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No. 123: May-Jun 1999

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Get used to this term! Of course you know about microbes. Well, nanobes are also life forms but so much smaller than microbes that they deserve the prefix "nano" (for 10-9) rather than "micro" (for 10-6).

The smallest recognized bacteria, Myco plasma, lack cell walls and fall in the size range 150-200 nanometers. Nanobes are much smaller: 20-150 nanometers. But are nanobes really alive?

A drill core recently extracted from a stratum of sandstone 3 kilometers deep off the coast of Western Australia was found to be infected with miniscule filamentous structures. P. Uwins and her colleagues at the University of Queensland believe these structures ("nanobes") are alive. They appear to grow and have cell walls. But skeptics assert that some lifeless chemical structures also grow. Others suspect contamination of the sample as it was raised to the surface and handled.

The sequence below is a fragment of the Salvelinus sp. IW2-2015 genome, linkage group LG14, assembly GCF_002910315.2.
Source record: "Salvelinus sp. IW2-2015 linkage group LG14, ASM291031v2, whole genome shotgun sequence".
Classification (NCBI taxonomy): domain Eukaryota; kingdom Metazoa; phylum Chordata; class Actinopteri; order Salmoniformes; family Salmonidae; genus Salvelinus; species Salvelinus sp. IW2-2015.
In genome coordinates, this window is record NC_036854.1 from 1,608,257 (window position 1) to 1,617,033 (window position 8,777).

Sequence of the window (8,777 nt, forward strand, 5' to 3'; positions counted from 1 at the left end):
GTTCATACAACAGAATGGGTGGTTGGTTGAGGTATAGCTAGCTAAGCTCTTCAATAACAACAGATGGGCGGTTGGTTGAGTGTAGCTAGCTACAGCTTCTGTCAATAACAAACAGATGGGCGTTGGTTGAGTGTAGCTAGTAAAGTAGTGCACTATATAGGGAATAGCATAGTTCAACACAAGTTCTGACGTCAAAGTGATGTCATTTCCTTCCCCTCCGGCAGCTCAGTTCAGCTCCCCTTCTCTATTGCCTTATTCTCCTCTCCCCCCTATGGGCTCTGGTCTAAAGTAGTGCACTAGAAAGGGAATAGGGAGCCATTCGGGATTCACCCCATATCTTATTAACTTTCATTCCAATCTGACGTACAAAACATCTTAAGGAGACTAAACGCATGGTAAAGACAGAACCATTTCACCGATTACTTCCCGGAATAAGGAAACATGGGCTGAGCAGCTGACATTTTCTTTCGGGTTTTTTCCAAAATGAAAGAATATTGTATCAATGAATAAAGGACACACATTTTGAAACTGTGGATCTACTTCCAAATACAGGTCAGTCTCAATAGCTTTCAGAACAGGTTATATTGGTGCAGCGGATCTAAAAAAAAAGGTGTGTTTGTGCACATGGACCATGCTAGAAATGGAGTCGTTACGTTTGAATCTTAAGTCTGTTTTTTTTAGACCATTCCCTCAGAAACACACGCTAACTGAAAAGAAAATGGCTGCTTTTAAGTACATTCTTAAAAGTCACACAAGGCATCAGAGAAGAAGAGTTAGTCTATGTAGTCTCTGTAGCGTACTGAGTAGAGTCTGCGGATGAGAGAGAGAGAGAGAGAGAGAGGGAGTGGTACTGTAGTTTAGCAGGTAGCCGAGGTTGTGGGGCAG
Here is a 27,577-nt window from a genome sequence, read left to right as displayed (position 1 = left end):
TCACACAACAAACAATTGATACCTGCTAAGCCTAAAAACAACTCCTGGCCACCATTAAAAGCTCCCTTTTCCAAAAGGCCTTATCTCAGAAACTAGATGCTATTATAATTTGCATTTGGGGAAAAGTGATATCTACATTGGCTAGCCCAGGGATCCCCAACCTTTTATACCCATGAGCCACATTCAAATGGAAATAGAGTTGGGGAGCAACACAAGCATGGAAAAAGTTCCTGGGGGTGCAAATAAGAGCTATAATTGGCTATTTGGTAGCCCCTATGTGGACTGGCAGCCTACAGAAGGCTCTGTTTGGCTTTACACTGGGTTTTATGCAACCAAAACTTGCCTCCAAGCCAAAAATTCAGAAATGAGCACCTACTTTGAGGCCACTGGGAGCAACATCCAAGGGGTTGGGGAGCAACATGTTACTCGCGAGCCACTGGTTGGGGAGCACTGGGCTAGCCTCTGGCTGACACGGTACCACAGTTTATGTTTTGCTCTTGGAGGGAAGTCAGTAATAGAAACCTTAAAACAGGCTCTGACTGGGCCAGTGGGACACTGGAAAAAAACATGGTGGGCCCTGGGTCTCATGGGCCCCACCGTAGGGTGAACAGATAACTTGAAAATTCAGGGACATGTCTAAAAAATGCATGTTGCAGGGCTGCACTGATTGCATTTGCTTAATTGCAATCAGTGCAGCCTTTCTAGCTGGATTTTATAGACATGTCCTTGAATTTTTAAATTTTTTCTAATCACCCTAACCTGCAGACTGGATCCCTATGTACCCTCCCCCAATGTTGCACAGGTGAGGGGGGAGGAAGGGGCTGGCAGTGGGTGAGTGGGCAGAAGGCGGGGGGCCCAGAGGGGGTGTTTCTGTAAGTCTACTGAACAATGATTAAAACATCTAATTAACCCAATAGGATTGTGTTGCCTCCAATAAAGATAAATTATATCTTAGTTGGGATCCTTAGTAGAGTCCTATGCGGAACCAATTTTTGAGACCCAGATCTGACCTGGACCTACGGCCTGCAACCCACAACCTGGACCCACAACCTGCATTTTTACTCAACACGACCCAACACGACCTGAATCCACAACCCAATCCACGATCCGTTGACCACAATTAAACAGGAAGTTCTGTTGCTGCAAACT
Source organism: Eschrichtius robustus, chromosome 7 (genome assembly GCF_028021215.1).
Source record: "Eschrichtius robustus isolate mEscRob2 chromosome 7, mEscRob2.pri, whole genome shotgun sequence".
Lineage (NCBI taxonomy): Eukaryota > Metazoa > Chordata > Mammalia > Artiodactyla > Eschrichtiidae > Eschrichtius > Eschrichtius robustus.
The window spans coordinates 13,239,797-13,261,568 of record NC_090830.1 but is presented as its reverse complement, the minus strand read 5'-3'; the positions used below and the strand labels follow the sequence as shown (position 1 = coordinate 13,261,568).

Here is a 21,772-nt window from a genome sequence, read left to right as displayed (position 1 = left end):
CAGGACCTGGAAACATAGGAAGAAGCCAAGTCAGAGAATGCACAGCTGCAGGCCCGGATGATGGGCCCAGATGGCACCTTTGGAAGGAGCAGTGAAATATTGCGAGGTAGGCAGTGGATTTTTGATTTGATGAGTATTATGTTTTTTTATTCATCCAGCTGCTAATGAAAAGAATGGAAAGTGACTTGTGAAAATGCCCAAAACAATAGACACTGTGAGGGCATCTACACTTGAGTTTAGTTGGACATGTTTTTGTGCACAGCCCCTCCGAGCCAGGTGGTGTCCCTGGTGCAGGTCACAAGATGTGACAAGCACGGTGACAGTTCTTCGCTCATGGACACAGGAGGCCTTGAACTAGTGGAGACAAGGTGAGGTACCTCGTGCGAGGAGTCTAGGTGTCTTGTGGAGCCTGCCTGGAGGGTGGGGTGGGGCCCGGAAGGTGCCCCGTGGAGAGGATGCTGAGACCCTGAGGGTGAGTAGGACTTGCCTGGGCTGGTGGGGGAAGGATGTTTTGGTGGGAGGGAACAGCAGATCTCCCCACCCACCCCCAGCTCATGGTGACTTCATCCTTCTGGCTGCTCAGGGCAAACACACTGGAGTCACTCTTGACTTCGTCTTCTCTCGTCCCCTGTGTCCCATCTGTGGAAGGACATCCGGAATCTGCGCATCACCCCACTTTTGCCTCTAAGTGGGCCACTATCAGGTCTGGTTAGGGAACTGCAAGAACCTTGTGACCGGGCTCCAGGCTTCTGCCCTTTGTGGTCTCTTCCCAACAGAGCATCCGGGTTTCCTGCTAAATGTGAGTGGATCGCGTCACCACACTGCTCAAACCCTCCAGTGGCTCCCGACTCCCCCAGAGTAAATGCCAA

Published photos of the nanobes look very much like the structures in the Martian meteorite ALH84001, which are claimed to be fossilized extraterrestrial bacteria. (SF#116)

(Dayton, Leigh; "Tiny Wonders," New Scientist, p. 13, March 27, 1999.)

Comment. R.L. Folk claims that so-called "nannobacteria" (100-400 nanometers) are ubiquitous on the earth. Few biologists believe that life forms can be this small, and they opt for lifeless mineral structures instead. (SF#110)

Do nanobes = nannobacteria? We don't know, but wish everyone would spell this prefix the same way!

From Science Frontiers #123, MAY-JUN 1999. � 1999-2000 William R. Corliss